Added former PGA TOUR Commissioner Tim Finchem: “Doug Ford was a gifted athlete who chose golf as his sport. It was my privilege to be in attendance and spend considerable time with him in 2011 when the World Golf Hall of Fame inducted him. His PGA Championship and Masters wins are a testament to the kind of player and competitor he was. Doug was a great champion and today we celebrate his life.”

A winner of 19 PGA TOUR tournaments, “Doug was under-appreciated, perhaps, but not by those of us who played against him,” said Goalby.

Ford won his PGA TOUR tournaments in a 12-year period (1952-63) when fame was difficult to come by. “But it didn’t matter,” said Goalby, “because Doug just loved to play. I think he played more golf than anyone. He’d leave a tournament on Sunday night, go home and play in a pro-am, then get to the next tournament to start practicing by Tuesday. I mean, he was always playing golf.”

To Goalby’s point, from 1950 to 1963, Ford played in 429 tournaments, an average of nearly 31 per season. When in 2011 Ford was inducted into the World Golf Hall of Fame, Goalby enthusiastically accepted the offer to introduce him.

“He was a great competitor, one of the toughest I ever played with,” Goalby said at the ceremony. “Sam (Snead) would call him Otis. I said, ‘What are you calling him Otis for?’ and Sam said, ‘because he’s like the Otis elevator, he’s up and down at every green.’ ”

If Snead’s assessment was true, Ford said it was owed to the way he spent much of his childhood in Manhattan where he acknowledged that he got his education in pool halls and ran with wannabe mobsters. “You had to be street smart,” he told Golf Digest’s Guy Yocom in 2007. “In that neighborhood, to survive you had to have guts.”

Born Douglas Michael Fortunato on August 6, 1922, in West Hartford, Connecticut, Ford grew up in Manhattan where his father, Mike, a golf professional, operated a nearby indoor driving range. Mike and his three brothers – Frank, Jack and Joe, all of them golfers – finally changed the family name, reasoning that most jobs in golf were going to Scottish and British immigrants. “Ford” sounded better than “Fortunato.” They weren’t alone, either; Gene Sarazen had been born “Saraceni.”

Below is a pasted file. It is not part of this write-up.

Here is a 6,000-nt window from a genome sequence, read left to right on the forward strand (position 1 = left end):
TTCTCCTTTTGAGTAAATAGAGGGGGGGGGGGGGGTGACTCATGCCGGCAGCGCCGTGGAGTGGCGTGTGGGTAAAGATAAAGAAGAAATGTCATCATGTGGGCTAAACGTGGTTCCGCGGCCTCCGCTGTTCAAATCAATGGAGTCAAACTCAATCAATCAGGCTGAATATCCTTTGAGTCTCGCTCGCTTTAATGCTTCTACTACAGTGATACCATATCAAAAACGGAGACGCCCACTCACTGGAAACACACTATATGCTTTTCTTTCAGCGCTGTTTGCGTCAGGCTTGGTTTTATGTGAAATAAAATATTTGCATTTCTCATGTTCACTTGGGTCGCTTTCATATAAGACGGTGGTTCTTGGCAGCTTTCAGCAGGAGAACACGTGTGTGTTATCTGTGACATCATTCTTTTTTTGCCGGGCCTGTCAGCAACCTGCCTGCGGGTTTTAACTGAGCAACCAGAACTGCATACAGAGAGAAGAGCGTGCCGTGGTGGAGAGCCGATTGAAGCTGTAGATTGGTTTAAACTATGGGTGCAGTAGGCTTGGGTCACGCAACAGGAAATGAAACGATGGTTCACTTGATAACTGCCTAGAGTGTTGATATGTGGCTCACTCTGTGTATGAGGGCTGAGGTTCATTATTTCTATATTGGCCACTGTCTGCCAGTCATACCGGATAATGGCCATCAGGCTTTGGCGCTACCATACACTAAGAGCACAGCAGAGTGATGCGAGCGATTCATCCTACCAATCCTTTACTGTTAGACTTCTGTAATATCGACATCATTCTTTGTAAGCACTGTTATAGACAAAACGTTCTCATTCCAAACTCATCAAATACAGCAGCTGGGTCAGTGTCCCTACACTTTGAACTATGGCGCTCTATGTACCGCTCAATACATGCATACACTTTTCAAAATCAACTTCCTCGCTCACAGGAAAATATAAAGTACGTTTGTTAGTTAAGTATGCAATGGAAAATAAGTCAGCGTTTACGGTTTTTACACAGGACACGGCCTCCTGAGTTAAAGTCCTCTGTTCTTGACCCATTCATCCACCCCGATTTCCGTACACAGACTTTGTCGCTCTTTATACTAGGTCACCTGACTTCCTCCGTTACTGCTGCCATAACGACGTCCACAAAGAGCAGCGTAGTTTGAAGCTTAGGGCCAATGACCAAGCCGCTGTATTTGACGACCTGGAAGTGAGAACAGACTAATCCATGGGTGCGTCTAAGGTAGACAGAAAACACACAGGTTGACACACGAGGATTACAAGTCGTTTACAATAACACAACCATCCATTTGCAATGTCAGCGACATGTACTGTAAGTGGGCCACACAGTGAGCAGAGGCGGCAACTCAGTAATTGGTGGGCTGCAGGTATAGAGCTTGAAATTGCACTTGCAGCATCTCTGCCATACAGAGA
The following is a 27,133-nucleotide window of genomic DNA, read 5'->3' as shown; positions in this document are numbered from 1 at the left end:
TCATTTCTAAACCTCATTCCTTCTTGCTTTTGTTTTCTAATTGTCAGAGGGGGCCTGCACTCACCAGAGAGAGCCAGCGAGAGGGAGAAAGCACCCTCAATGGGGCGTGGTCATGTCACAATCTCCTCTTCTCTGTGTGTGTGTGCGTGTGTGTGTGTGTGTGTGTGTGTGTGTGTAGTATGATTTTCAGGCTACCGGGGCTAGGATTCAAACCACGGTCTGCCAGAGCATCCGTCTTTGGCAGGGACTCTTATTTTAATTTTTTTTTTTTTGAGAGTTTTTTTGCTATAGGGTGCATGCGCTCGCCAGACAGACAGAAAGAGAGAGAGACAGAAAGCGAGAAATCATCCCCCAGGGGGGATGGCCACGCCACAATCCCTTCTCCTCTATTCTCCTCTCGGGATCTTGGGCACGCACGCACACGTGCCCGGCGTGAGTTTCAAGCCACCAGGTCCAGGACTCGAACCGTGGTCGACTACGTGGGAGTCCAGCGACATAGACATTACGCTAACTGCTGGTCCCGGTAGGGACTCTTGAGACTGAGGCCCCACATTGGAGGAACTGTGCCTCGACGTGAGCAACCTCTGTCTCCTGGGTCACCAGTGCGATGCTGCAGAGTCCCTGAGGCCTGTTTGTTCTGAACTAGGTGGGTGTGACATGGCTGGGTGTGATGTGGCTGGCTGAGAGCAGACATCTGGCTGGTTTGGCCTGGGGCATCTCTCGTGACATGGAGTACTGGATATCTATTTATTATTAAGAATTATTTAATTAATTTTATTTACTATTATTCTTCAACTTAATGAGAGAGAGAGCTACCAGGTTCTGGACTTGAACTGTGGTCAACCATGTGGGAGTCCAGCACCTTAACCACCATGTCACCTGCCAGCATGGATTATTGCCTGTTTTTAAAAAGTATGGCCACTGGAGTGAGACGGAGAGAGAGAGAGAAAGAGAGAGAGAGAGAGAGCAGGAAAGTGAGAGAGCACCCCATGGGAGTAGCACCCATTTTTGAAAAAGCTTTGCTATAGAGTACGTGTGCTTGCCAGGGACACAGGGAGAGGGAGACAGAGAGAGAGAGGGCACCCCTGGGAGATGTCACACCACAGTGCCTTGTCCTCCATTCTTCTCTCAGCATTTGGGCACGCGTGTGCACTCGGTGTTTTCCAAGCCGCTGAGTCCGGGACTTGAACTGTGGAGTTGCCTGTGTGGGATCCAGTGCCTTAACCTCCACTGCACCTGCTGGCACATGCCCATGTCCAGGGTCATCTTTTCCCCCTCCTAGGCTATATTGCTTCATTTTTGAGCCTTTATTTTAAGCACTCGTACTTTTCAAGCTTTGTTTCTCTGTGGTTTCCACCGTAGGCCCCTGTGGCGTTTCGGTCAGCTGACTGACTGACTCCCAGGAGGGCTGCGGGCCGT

So different, these days. For proof, consider that Ford – who considered a professional baseball career before choosing golf – was like a lot of young men of the World War II era and put military service first. After a stint with the Coast Guard Air Division, Ford returned to playing competitive golf, but didn’t decide to turn pro until 1949, when he was 26.

Why the delay? Ford said it was because he made a better living by playing money games. “In fact, he told me that (former USGA Executive Director) Joe Dey walked up to him at a tournament and said, ‘We know you play for money, so you can’t enter as an amateur,’ ” said grandson Scott Ford, a teaching professional on Long Island. “My grandfather told me that’s pretty much the day he decided he was a professional golfer.”

It wasn’t until his third PGA TOUR season, 1952, that Ford broke through for a win, one that came in a most unusual way. At the Jacksonville Open, Ford defeated Snead in a playoff – without hitting a shot. Instead, Snead forfeited. Seems Snead had hit it out-of-bounds in Round 2, only a generous official told him that because players hadn’t known that the white stakes had been moved, he didn’t have to take the penalty. Reportedly, some competitors were upset, so Snead, after finishing tied with Ford, refused to take part in the playoff. “I want to be fair about it. I don’t want anyone to think I took advantage of the ruling,” said Snead.

With that, Ford accepted the $2,000 first-place prize and was off on a career that saw him win at least once each season from 1952 to 1963, save for 1956.

Most memorable, of course, were his major championships, the first of which came by a 4 and 3 decision over Cary Middlecoff in the 36-hole, match-play final of the 1955 PGA Championship at Meadowbrook CC in Northville, Michigan. Renowned as a fast player, Ford later talked about his strategy against the notoriously slow Middlecoff.

“The secret to my winning was a chair. I had my son (Doug Ford Jr.) carry a chair for me to sit in when it was Doc’s turn to play,” said Ford. “That chair saved my legs. You couldn’t rush Doc. But I didn’t care. I just sat in that chair.”